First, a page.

Popular among Argentinians for its annual gaucho festival, San Antonio de Areco is barely visited by international tourists.
Indeed, until a few days before we arrived we hadn’t heard of the quiet centre of the Argentinian gaucho culture only 115 kilometres northwest of Buenos Aires.
Deep in the heart of Argentina’s Pampas, the compact town is set around the 18th century church in the central plaza.
Colonial styled buildings and al fresco eateries and bars flank the square on cobblestone pavements.
The Rio Areco marks the northern boundary of the town, meandering through Parque General San Martin, complete with free roaming horses.
San Antonio de Areco isn’t a place to come for big ticket attractions. There’s no dramatic mountains of the west, incredible wildlife of the north or phenomenal highlights such as those in the Argentinian Patagonia.
No. San Antonio de Areco is the place to come to relax, unwind, enjoy the countryside and immerse yourself in a little local culture. And one of the best day trips from Buenos Aires too!
Things to do in San Antonio de Areco
Join in the annual gaucho festival
Every November 10th San Antonio de Areco celebrates the annual Dia de la Tradicíon.
If you’re in or around Buenos Aires at this time of year, it’s a must visit. Gauchos from all over the Pampas region descend upon the town – the day is all about celebrating their culture.
Gaucho games and horse skills take centre stage, all to the backdrop of music and dance as the air fills with mouthwatering smells of slowly cooked meats from the parrillas. Enough to tempt many a vegetarian.
If you can’t make it out here from Buenos Aires, don’t miss a Sunday afternoon in Feria de Mataderos instead. This is the closest thing you’ll get to the gaucho culture in the big city.
Relax at an estancia
Many tourists have staying at an estancia high up on their Argentinian bucket list. And here’s the place to do it. In the heart of gaucho country, there are a few estancias to choose from.
While we stayed at a campground, Estancia El Ombu De Areco was highly recommended to us.
Cook up an asado by the river
Hey you’re in the centre of the universe when it comes to a BBQ after all and with parrilla (grills) available along the river bank why wouldn’t you enjoy a little of the local cuisine, home cooked style?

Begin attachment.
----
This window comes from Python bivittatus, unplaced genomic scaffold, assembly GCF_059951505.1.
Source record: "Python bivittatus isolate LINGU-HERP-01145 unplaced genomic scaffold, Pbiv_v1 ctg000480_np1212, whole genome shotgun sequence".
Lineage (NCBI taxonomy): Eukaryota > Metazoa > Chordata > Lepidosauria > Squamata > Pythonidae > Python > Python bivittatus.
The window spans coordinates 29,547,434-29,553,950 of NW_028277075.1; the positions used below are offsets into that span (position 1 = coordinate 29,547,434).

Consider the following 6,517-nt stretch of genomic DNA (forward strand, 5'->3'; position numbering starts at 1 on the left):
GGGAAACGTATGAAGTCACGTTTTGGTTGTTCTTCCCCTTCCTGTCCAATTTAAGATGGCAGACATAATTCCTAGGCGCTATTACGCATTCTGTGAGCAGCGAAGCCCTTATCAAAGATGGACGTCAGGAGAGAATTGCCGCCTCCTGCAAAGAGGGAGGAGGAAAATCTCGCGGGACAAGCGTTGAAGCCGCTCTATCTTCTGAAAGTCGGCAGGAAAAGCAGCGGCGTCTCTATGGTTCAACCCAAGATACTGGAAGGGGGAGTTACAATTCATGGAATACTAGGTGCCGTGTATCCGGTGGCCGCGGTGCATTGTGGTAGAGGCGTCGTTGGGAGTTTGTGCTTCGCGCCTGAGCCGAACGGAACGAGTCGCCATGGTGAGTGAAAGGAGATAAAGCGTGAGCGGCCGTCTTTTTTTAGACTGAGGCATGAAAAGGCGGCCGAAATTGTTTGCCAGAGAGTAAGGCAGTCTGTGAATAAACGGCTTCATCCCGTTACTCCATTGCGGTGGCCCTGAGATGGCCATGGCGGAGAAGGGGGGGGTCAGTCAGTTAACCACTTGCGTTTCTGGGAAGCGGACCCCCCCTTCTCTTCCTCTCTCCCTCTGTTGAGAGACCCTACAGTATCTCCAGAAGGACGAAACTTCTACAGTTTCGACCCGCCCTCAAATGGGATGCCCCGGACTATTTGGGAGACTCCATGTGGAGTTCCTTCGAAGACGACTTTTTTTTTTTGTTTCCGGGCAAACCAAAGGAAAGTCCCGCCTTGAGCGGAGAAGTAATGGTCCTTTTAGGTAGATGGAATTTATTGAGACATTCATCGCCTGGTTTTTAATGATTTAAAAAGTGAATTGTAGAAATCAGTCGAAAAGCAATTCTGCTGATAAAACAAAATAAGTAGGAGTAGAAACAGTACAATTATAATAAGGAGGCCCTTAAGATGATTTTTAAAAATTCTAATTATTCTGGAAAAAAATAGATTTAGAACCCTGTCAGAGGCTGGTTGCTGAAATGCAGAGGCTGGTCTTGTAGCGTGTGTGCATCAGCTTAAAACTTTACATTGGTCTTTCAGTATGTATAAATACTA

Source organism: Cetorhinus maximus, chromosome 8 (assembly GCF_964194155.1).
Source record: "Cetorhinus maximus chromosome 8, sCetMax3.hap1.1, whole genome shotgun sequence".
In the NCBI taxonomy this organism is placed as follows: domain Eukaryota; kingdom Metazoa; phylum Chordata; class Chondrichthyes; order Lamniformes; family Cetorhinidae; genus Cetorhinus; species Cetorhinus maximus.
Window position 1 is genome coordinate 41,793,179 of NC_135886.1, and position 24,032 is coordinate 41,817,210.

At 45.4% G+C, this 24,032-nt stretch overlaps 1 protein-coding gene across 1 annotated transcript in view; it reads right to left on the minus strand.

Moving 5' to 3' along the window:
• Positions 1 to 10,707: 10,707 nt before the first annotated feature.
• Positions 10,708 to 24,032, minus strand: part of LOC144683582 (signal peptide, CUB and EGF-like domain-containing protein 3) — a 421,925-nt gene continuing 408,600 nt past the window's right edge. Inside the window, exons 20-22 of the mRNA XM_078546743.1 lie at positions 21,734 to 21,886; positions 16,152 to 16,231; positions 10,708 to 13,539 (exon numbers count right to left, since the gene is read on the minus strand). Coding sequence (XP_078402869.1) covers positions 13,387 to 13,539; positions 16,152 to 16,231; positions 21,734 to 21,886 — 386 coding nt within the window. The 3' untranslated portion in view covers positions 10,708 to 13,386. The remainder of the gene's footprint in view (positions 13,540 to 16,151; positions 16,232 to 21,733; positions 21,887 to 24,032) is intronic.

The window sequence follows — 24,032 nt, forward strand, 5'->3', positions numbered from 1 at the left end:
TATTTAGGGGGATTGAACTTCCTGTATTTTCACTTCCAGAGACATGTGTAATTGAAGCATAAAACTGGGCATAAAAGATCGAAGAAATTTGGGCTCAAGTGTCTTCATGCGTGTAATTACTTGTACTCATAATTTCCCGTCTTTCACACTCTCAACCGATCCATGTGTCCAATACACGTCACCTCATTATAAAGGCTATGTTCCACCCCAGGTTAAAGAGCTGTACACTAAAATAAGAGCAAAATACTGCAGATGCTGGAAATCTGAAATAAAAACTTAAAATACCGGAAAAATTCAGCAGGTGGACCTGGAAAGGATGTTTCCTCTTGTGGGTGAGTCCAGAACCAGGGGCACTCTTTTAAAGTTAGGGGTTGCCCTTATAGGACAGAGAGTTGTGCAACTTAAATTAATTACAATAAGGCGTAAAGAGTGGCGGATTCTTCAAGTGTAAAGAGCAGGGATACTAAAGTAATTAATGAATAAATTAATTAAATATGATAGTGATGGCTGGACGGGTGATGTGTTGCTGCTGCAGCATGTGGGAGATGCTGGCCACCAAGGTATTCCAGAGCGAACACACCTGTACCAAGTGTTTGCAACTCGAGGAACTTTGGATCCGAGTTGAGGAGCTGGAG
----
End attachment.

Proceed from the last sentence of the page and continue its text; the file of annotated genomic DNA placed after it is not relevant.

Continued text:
Pop into the local butcher and choose a selection of meats, pick up a bag of charcoal, a little fresh bread from the panaderia, a bottle of malbec and maybe some garnish and you’re all set!
Typical meat for the asado includes sausage (chorizo), black pudding (morcilla), sirloin steaks (bife de chorizo) and short ribs (costillas). And no need to worry about the cost. The meat won’t set you back as much as it would in Europe and it’s excellent quality.
Wander the cobbled streets in and around the plaza
Strolling around the cobblestones of San Antonio de Areco is the best way to get a real feel for the lifestyle here.
If you head out anytime between 1 and 4pm, you can expect to have the street pretty much all to yourself. This is siesta time so the already quiet town is all but deserted.
Shops and cafés close so it’s an ideal time to wander around and explore the old colonial buildings.
Come 5pm, the town starts to return to life. The al fresco bars and restaurants begin to fill up – definitely try a coffee on the square too. We had the finest coffee we’ve had for months here.
Best time to visit San Antonio de Areco
Given San Antonio de Areco’s proximity to Buenos Aires and its popularity with Argentinian tourists, it’s unsurprising the town has become busy during holiday periods. Semana Santa, weekends, the summer period from December to January are all busy times.
The most popular time to visit is for the annual gaucho festival on 10th November. The one day festival attracts visitors from many miles around so accommodation prices shift up a level.
Accommodation gets booked up well in advance so make your reservations early.
Where to stay in San Antonio de Areco
Camping Club River Plate
The campsite is a pleasant walk from town and is set along the banks of the river. With many parrilla dotted around and a good ablution block, it’s a popular spot for day visitors and is quiet at night.
The lack of wifi is arguably a good thing although the high price tag of ARG $520 for a camper van with 2 people would usually command an excellent wifi connection.
For an authentic gaucho experience, you’ll be hard pushed to beat staying at an Argentinian estancia.
Homemade meals, gaucho style barbecues and living on a working ranch is as close to the culture as you can get. San Antonio de Areco has a few to choose from too.
With free bikes, outdoor swimming pool, lush gardens and free wifi, Estancia el Ombu de Areco is always in high demand. Make sure to book a few hours horse riding too!
For more options for accommodation in San Antonio de Areco, click here.
If you’d prefer more budget accommodation, make sure to check out Hostelworld for their latest rates and availability.
How to get to San Antonio de Areco
Driving directions from Buenos Aires
San Antonio is on Ruta Nacional 8, around 115 kilometres northwest from downtown Buenos Aires. Join Ruta 9 in Buenos Aires, heading west before joining Ruta 8 after about 35 kilometres.
Make sure you bring cash too as there are a few toll booths along the way, many of which don’t accept card payments. The toll booths have a different price at each and a varying scale according to the size of yoru vehicle.
We paid around US$15 in total on the drive into Buenos Aires.
Make sure to check out our guide to driving in Argentina for lots of tips and advice.
Buses from Buenos Aires
Buses run regularly from Buenos Aires to San Antonio de Areco, take around 2 hours and cost a little under ARG$300 or about US $7. Check with Omnilineas.com for all the up-to-date schedule and prices.
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